On August Nights, the band whittled itself down to a quartet (two tenor saxes, piano and trumpet) with a noir style vocal from Clint Maedgen that was more vintage New York than New Orleans in flavor. Similarly, Yellow Moon sent the band into more tropical waters with a fluid groove that approximated rumba. A lighter, slower variation of such rhythm propelled clarinetist Charlie Gabriel's playfully hapless singing on I Think I Love You.

    There were traditional touches in the new songs, too, like the hip-swiveling camp that trombonist Freddie Lonzo injected into the Louis Jordan-like Rattlin' Bones. But even when it looked like the PHJB was going to end the show with a perfunctory When the Saints Go Marchin' In, the ensemble served up the title tune from That's It! as a finale. The piece was a brief, exhaustive blowout that began with the unrelenting drive of drummer Joe Lastie Jr. and ended with mad dashes on trumpet from Braud.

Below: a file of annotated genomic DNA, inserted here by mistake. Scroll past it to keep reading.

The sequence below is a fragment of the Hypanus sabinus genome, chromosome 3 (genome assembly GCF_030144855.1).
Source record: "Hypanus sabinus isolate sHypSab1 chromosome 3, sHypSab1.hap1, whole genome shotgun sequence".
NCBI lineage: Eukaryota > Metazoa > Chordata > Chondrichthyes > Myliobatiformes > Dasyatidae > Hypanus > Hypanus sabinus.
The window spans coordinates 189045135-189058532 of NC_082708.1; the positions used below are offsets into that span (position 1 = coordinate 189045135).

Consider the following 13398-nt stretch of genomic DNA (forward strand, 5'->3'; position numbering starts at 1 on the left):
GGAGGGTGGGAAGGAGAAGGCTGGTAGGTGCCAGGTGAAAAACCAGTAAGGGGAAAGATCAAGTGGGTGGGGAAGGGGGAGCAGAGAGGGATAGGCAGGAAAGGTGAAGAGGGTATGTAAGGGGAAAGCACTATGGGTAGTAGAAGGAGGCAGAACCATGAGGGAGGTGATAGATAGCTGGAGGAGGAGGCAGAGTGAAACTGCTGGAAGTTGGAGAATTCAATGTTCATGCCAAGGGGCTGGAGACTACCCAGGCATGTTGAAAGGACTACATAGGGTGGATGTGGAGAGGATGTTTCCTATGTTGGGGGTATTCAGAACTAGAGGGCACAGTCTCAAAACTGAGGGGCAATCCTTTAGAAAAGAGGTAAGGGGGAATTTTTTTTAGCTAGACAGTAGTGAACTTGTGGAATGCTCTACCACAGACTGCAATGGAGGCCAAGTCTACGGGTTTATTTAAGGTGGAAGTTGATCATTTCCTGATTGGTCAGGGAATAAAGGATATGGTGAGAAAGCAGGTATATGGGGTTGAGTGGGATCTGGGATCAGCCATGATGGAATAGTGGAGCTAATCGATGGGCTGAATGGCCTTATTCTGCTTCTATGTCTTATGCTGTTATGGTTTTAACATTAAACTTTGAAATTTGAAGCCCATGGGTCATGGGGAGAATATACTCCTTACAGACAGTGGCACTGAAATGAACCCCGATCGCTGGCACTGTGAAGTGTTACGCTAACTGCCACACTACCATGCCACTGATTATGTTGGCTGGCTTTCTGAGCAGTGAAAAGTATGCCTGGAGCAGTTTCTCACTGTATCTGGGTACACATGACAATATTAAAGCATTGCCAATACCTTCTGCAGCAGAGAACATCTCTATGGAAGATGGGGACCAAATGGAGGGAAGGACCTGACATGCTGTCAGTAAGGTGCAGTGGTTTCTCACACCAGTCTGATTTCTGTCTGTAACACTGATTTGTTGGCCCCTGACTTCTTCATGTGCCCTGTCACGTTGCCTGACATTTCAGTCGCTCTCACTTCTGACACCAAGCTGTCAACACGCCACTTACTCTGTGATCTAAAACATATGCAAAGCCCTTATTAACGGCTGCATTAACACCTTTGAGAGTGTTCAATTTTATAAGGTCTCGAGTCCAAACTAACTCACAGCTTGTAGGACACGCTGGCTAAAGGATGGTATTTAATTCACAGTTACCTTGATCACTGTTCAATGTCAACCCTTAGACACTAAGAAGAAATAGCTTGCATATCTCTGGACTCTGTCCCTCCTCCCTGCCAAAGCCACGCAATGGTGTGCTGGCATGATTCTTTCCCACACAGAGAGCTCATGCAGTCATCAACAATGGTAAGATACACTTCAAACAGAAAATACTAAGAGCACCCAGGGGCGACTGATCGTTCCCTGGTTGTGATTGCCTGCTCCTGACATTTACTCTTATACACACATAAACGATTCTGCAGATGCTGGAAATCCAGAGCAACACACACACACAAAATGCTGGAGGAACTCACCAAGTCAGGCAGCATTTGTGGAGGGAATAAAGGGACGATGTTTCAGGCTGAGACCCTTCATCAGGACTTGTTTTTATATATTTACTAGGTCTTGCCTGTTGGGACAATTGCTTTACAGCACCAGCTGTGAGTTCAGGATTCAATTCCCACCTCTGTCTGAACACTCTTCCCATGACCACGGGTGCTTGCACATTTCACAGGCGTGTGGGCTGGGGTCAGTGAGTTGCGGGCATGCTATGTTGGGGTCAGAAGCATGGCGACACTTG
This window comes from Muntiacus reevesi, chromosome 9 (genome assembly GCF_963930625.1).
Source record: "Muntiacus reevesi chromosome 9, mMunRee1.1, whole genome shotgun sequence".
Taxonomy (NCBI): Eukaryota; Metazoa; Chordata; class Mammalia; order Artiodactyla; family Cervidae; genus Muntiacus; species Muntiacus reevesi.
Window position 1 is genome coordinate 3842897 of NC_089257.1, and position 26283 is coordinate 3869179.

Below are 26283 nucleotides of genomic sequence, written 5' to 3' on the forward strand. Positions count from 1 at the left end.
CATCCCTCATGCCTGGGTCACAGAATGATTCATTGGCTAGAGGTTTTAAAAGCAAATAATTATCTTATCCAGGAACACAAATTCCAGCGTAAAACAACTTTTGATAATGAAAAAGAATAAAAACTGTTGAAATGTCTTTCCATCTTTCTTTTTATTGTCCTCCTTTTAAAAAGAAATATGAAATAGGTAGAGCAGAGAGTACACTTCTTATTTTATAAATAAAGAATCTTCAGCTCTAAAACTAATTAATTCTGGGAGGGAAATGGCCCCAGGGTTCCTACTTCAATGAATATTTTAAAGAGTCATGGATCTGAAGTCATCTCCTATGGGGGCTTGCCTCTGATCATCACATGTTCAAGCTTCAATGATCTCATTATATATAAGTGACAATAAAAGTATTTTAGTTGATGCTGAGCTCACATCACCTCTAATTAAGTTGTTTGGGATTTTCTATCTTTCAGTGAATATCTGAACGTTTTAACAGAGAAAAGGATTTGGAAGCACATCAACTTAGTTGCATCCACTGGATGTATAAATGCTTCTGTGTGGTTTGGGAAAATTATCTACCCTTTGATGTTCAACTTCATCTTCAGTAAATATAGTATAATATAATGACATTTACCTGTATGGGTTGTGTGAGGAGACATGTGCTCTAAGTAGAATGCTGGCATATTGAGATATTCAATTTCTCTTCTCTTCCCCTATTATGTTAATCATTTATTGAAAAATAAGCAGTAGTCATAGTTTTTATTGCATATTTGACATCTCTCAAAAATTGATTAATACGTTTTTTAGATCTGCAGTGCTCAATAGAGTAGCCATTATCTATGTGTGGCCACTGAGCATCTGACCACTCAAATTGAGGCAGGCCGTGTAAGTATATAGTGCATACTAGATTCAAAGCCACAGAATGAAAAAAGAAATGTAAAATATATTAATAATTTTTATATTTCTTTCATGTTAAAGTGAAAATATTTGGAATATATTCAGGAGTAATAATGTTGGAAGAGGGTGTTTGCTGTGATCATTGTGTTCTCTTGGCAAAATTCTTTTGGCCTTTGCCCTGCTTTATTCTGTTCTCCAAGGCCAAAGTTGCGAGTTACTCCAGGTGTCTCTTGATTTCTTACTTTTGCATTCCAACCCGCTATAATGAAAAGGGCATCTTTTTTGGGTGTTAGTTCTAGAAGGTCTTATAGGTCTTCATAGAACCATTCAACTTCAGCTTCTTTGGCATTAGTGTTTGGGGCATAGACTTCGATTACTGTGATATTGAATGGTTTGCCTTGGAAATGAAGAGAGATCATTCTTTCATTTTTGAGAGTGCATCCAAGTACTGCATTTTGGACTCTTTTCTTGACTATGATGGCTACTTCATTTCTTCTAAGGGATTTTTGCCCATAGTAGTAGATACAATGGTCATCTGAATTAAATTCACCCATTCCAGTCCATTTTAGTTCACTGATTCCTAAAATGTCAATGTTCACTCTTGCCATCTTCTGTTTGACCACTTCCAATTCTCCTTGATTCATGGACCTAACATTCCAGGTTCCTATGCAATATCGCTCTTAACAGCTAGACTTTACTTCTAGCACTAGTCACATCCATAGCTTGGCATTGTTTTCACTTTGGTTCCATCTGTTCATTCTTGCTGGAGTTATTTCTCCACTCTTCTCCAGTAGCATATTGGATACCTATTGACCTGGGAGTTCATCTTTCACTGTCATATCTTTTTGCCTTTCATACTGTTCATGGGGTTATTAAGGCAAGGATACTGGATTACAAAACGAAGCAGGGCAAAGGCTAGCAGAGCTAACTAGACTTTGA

If the bulk of this program enforced the vitality of traditional New Orleans jazz, the That's It! music was an honest affirmation of the invention and possibility such sounds possess today.

Abbey Road on the River

May 23-26 at Belvedere Park, Galt House Hotel and Muhammed Ali Center in Louisville. $29.64-$79.64. (502) 640-0842. AROTR.com.

The Beach Boys, John Sebastian

7 p.m. May 25 at Belvedere Park for Abbey Road on the River. $30-$60.

One isn't exactly going out on a limb to claim that no act had greater critical or commercial impact on global pop culture in the 1960s than The Beatles. But if you had to choose an American counterpart that even approximated the popularity of The Fab Four, The Beach Boys would probably come the closest.